I crossed the start with a wave of determination: one foot in front of the other, as I had done with one pill after another, one day at a time. It wasn’t until mile 14, over halfway, that my head decided to take the reins and call a halt on proceedings. My legs were fine and my body felt good, but my mind was saying: 'You can’t do this, who do you think you are?'
“Go on Hansplat!” came the shouts from either side of the road as I ran into the tunnel by Canary Wharf with tears streaming down my cheeks. “You can do it!” No one had been cheering my name until this point and I assumed it was because they couldn’t read the nickname I had written on my shirt but perhaps no one had felt like I needed spurring on until the tears came. I thought about how I really could have used this cheerleading squad to get me to work every day, or to ensure I completed the task of making a bowl of pasta for dinner.
I had long since convinced my sister to run ahead of me when my throat closed up in panic. It was just three miles from the end and somehow crossing the finish line felt more impossible than it had at mile one. But help was everywhere I looked, from the cheers at the side of me, to the runners who held up a hand in high five, or walked with me for a short while, to the man from the start of the race, who upon seeing me walking, took my hand and started running with me.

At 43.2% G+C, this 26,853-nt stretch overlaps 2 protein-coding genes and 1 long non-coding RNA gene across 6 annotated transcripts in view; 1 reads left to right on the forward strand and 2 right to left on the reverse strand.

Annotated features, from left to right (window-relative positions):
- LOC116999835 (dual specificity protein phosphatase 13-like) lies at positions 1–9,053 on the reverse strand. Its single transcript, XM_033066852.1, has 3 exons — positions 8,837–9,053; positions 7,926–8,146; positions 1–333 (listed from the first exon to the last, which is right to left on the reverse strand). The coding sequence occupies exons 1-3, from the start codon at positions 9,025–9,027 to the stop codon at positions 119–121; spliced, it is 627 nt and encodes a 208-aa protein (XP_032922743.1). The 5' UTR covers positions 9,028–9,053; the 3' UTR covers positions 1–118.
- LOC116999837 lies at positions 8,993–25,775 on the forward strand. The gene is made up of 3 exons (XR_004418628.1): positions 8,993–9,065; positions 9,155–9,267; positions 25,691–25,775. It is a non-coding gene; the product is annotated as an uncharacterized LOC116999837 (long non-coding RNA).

As I crossed the finish line, I stumbled into a man in the same charity vest with a shell-shocked look on his face. We clung together, I told him I had depression, wanted to be an actress and had just started taking anti-depressants. He told me he had Asperger’s, was 22, about to move in with his girlfriend and wanted to be a stand up comedian. We had our photo taken together, collected our medals and our bags and parted ways.
At some point in the following weeks, my sister told me that one of the NAS runners had died in a motorcycle accident. It wasn’t until months later, however, when I was preparing to run the Great North run that we realised it was this man I met at the end of the race who had died. The charity was doing a big support drive because his sister had decided to take his place in the race and, while looking for a photo of him at the marathon, my sister found a photo of he and I together. It felt strange to be overcome with tears for a man I had known for twenty minutes, but it felt so indescribably unfair; he hadn’t so much as crossed the finish line as the finish line had crossed him.
We don’t really know where the end is or how we are going to get there.
And that’s the point. We don’t really know where the end is or how we are going to get there or what troubles we will meet on the way – which is as true on a race day when the end seems too far to imagine as it is in life when all you can manage for dinner is a bowl of stolen cereal. If running has taught me anything about depression, or life in general, it’s that all we need to do is just keep putting one foot in front of the other, and that help is there if we ask for it.
When the finish line finally comes, it will be the times you didn’t “just do it” that you will regret. So whether it's running a marathon, or getting yourself out of bed and into the world, go and smash it, even if smashing it means limping over the finish line while sobbing into a stranger's armpit.